divs misbehaving

Discussion in 'Review My Site' started by carlnels, Jul 21, 2015.

  1. carlnels

    carlnels New Member

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    My site http://carlnelson.x10.mx/ has its container acting oddly, its meant to hold both the 'full' div tags. But it refuses to basicly, it only includes the text I added 'this is a test'
     
  2. essellar

    essellar Community Advocate Community Support

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    Both of your "full" class divs are floated; you need a clearfix to force the container div to extend all of the way down to cover them. Note that they are being constrained as far as the width and position goes; that means that they are "inside" your container, but floating them means that their height is removed from the document flow. (Why they're floated I can't figure out.) If you intend to keep them floated, you'll need to add an element (or, rather, a CSS pseudo-element) that clears all floats. Something like this will do:
    Code:
    container full:last-of-type:after {clear: both;}
    
    Ideally you'd use a double colon before the after pseudo-element, but some browsers don't understand that and all of them do understand the single colon.
     
  3. caftpx10

    caftpx10 Well-Known Member

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    Welcome to CSS - where things have to be overly complicated.
     
  4. essellar

    essellar Community Advocate Community Support

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    That's an utter mischaracterization - the problem here was that an unnecessary feature (float) was used (and it was inserted deliberately). The default behaviour was what was desired; adding the float without anything to float in (keep in mind that the feature is designed to allow body text to flow around images, tables and call-outs) was what broke things. "Hacking" the float is a legitimate strategy for self-adjusting "tiling" behaviour, especially in browsers that don't understand flexbox, but that means restricting the width of the tiles and adding an element that pulls the parent down to the length of the floated content - and you do need to recognize that it is a hack.
     
  5. caftpx10

    caftpx10 Well-Known Member

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    I'm aware of that. By what I said, I mean it can take a bit of hackary to get it to display as intended.
     
  6. essellar

    essellar Community Advocate Community Support

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    ...or skipping the hackery and making things easy on yourself, as the case may be ;) Seriously, the closest I'll come to a hack these days is a clearfix pseud on those rare occasions where floating tiles is appropriate, perhaps a pseud for flourons in a colophon and using text-shadow (a lot of them) and a background-image to make a good-looking link underline¹.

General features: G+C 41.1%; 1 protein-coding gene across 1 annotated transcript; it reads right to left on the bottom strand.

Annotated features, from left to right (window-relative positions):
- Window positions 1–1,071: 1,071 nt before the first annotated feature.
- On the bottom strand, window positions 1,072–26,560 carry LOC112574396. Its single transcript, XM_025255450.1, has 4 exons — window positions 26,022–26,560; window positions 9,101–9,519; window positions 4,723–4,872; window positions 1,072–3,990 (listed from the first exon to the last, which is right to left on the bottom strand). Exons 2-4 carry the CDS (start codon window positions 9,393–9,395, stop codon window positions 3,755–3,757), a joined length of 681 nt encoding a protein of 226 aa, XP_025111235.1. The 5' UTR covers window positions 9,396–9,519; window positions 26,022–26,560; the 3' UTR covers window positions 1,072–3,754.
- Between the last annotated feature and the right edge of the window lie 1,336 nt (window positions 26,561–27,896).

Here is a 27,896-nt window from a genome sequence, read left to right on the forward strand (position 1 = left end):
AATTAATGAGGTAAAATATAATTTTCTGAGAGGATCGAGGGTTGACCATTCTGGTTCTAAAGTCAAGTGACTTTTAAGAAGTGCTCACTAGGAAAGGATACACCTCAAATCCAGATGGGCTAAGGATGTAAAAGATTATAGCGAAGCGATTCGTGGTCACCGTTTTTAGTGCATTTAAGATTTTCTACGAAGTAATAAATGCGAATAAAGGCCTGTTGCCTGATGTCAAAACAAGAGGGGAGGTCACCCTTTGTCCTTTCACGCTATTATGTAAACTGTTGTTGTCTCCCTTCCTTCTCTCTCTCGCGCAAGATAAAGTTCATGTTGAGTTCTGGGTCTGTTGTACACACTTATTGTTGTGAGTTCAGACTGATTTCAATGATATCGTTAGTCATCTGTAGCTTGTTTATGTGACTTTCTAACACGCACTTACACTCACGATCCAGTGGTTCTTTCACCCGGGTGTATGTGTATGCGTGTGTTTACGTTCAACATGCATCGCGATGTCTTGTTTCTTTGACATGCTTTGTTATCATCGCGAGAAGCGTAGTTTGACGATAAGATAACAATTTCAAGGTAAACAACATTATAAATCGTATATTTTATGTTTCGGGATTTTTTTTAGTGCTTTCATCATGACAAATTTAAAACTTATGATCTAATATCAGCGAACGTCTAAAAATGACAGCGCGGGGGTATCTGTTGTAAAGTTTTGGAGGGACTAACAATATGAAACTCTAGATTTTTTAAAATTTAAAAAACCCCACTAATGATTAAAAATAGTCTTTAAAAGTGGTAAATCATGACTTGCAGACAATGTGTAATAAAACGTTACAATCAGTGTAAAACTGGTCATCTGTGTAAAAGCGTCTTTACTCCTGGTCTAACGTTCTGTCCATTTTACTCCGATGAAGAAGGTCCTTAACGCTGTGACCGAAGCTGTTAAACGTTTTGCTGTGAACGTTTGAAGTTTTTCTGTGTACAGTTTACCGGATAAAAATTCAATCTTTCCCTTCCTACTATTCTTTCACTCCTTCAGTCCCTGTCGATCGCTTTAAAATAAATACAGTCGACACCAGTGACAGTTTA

There are two big problems with CSS, and they're both developer/designer problems: understanding cascades/inheritance (that can be tricky at times, and having to use !important everywhere is a pretty good sign that the document you're styling is too deeply nested in its structure); and expecting a medium that reflows on demand to act like a piece of paper that's printed once and for all.

    There is a third "CSS problem" that actually boils down to using the appropriate HTML. Leaving aside the need to support old versions of IE, I can't really think of a good reason why <div> should be a regular part of the front-end developer's vocabulary anymore. It has its uses, particularly for overlay elements like quasi-modal dialogs, but it should be the rusty old tool at the bottom of the toolbox, not the first thing you reach for. The "appropriate HTML" problem really is a problem, though, since there are commonly-used document elements that aren't elements in HTML yet: footnotes, marginalia, pull quotes, and so forth, so we have to use <aside> with a class instead, and that's both semantically unsatisfying and has no appropriate default rendering. Until things are fixed, we do the wrong thing, hope that the meaning is clear, and wash our hands afterwards.
    _________________________
    ¹ There's no non-hack way to make an underline look typographically good. Underlining only has a legitimate use on the web; they were used as substitutes for italics, bold and small caps on the typewriter, and would be replaced appropriately when the document was typeset. There was no need for type designers to worry about underlining — you may note that you'll have roman, italic, bold and bold italic versions of just about every font, but there's no roman lined, etc. Dead-tree books don't need clickable links, though, and underlined is the convention for links. This method — minus the scripting and unnecessary extra classes, since ordinary CSS selectors will work just fine in constraining the effect — works very well, provided you don't use words like "pygmy" alone as link anchors.
     

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